My number one goal when writing a book is to tell a good story and usually those stories end up more in the “tough guy” territory but not this one. The characters never really took me in that direction. Personally, I think Timothy, the protagonist of this story, is a tough guy in his own way, actually some of the best ways a young man can be tough.

LAURIE: Are there any authors who’ve influenced you in your writing?

SEAN: I read widely and I try to learn something from every author I read. It’s hard to pin down even a few that have influenced me. I have my literary heroes though, people like C.S. Lewis, John Green, Ray Bradbury and whoever wrote the Where’s Waldo? books. I one day hope to spin a yarn as good as those guys.

LAURIE: How long has it taken you to get published? Any advice for those still waiting?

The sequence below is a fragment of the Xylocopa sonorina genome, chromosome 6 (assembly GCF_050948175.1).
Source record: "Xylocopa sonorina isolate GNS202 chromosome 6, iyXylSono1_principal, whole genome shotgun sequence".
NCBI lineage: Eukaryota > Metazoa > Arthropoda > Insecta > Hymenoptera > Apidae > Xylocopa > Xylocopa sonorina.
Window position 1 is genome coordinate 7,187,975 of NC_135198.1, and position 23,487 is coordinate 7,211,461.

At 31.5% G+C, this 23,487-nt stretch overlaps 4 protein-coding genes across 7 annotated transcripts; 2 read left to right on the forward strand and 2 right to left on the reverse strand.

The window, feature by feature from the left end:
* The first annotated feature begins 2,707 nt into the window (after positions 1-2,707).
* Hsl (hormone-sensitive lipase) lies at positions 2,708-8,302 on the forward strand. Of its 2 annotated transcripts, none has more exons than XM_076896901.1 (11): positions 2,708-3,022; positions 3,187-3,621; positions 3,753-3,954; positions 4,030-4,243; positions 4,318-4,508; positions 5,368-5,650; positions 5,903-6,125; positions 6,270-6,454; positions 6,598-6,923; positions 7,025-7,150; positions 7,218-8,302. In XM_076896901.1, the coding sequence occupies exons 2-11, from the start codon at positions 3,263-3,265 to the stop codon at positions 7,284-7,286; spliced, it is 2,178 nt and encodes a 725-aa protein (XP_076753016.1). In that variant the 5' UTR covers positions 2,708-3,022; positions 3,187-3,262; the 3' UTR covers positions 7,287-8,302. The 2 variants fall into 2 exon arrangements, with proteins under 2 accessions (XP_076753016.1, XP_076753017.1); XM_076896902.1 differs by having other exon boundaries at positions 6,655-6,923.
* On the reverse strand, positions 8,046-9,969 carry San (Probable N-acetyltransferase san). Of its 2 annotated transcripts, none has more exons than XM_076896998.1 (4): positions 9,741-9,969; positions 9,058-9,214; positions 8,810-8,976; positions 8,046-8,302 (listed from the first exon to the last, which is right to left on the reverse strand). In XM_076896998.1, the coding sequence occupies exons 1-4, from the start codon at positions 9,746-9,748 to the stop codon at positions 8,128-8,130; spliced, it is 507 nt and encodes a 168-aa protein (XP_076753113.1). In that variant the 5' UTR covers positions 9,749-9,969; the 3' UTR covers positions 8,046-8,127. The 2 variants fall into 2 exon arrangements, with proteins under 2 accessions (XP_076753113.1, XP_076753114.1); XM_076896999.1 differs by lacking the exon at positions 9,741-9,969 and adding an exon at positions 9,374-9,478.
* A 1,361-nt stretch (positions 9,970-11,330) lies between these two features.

SEAN: Getting published? Yeesh! And I thought finding a date for the prom was hard. I’ve been writing seriously for 10 years and it took nearly that long to get published, but after many a rejection (and I mean many), it finally happened. With that in mind, I can offer no greater advice than the words of the wise hillbilly, Joe Dirt, “You gotta keep on keepin’ on.”

Seriously, persevere. Keep at it. Learn from every mistake and look at each rejection like a stepping stone to something greater.

LAURIE: Do you listen to music when you write or have any kind of special ritual to get you in the groove?

SEAN: American President John Quincy Adams used to swim naked in the Potomac River before embarking on his daily duties. I don’t do that. I usually grab my laptop, kick my feet up and get to work. I do like to listen to movie scores why I write, especially themes that match the scene that I’m writing. Right now on the eve of my book release, I’m listening to Jerry Goldsmith’s “The Final Game” from the underdog football flick, Rudy

LAURIE: What hobbies do you like to do when you’re not writing?